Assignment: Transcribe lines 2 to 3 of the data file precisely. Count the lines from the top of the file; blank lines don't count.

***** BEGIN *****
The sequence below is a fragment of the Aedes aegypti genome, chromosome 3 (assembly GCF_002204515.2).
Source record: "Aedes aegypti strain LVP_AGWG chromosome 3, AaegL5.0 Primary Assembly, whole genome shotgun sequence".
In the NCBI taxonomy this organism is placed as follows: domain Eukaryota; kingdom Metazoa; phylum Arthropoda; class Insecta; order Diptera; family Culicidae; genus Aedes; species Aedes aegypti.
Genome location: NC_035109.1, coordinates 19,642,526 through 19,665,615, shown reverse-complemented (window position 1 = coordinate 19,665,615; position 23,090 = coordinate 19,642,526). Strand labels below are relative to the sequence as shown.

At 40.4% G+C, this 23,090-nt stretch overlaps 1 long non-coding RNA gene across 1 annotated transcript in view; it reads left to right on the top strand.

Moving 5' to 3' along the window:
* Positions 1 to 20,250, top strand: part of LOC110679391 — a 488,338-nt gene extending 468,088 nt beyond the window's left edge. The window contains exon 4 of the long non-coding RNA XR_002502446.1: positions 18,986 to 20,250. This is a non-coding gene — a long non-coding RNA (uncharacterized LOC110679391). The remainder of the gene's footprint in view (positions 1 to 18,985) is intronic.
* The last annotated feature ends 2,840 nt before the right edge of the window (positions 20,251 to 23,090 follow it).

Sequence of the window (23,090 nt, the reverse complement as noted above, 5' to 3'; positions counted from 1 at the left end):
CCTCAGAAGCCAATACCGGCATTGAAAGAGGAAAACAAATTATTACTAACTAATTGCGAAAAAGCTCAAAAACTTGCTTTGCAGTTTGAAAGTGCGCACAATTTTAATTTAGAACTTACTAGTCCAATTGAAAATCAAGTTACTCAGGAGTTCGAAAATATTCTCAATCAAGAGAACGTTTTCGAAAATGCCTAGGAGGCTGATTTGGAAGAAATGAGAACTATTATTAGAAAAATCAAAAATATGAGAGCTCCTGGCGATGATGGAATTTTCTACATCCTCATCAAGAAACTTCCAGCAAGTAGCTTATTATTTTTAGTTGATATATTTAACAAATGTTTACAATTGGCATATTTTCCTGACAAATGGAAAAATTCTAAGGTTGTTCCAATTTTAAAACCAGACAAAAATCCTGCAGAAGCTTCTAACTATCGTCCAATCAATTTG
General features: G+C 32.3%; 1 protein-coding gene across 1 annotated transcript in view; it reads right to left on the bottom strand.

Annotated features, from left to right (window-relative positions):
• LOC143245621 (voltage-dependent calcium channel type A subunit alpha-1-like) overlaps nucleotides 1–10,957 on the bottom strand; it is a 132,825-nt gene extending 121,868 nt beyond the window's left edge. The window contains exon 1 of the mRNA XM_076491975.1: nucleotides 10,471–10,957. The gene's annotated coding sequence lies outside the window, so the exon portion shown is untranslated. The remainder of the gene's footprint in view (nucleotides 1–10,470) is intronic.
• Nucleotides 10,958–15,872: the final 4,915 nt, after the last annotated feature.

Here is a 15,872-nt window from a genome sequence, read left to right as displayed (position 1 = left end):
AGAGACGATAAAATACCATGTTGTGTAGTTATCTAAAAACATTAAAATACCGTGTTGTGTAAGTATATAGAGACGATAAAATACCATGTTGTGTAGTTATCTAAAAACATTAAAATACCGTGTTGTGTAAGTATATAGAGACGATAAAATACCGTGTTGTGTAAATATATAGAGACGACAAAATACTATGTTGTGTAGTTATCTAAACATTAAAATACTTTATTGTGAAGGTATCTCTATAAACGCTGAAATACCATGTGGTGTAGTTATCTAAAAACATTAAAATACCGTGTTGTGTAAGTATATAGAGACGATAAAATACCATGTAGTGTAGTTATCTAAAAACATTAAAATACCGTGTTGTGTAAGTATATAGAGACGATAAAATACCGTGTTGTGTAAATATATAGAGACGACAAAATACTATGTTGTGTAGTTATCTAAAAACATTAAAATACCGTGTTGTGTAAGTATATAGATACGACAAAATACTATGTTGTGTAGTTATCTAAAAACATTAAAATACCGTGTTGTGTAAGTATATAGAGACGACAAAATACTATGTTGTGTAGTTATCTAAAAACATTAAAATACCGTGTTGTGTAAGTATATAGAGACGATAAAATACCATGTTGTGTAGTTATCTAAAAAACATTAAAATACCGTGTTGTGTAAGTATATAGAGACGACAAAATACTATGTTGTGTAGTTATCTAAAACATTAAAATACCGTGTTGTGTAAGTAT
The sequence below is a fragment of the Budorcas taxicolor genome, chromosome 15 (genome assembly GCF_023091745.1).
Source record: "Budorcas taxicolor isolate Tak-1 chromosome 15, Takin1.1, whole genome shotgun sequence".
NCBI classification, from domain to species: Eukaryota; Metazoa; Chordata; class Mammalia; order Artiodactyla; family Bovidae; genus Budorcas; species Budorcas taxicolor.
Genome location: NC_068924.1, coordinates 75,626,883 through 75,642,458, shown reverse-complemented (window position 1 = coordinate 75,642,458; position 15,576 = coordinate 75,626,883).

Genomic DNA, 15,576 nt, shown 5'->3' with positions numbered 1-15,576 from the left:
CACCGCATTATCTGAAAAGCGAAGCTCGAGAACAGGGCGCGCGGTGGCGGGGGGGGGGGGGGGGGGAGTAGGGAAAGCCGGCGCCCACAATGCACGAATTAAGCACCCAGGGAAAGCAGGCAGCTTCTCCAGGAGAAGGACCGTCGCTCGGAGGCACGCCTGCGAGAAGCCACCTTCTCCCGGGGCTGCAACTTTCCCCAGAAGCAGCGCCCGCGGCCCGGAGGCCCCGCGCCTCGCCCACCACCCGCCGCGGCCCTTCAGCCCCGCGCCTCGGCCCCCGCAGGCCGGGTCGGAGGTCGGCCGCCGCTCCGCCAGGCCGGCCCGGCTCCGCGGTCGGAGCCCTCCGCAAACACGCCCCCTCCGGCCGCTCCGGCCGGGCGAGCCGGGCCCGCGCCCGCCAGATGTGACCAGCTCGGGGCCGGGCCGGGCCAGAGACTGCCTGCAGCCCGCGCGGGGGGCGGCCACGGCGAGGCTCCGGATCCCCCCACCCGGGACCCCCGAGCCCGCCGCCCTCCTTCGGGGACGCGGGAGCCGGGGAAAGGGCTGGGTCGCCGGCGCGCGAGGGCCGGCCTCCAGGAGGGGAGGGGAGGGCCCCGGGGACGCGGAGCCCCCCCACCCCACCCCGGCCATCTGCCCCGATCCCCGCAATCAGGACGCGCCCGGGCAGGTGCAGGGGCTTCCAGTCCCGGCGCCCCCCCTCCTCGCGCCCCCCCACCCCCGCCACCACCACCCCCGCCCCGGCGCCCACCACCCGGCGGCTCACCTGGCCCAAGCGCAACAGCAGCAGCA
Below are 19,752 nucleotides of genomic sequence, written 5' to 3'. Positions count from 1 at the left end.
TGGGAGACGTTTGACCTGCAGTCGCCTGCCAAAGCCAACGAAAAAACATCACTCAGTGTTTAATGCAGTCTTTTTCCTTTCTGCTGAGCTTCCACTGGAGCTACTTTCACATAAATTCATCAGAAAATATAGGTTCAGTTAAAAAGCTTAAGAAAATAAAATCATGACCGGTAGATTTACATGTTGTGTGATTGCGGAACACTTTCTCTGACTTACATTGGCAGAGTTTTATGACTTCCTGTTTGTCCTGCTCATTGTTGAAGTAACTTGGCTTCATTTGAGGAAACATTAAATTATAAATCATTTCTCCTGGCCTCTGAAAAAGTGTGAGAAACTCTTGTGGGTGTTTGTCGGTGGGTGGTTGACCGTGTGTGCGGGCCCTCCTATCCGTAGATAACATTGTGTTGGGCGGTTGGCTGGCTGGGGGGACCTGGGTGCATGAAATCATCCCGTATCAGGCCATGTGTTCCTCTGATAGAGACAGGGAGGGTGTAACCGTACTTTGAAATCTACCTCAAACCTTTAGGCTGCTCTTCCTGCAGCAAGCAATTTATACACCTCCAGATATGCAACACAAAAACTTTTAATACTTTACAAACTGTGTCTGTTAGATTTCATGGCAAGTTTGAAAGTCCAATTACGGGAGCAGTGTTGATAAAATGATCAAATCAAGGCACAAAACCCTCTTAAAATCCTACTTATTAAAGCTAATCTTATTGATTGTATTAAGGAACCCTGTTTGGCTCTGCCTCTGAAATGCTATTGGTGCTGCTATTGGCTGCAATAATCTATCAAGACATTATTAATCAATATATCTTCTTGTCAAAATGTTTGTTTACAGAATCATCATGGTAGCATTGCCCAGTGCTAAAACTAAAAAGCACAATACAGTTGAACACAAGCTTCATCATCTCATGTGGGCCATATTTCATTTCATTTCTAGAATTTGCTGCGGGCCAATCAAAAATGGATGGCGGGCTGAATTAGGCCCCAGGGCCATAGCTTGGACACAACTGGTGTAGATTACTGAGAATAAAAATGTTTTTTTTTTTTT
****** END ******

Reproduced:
Source record: "Aedes aegypti strain LVP_AGWG chromosome 3, AaegL5.0 Primary Assembly, whole genome shotgun sequence".
In the NCBI taxonomy this organism is placed as follows: domain Eukaryota; kingdom Metazoa; phylum Arthropoda; class Insecta; order Diptera; family Culicidae; genus Aedes; species Aedes aegypti.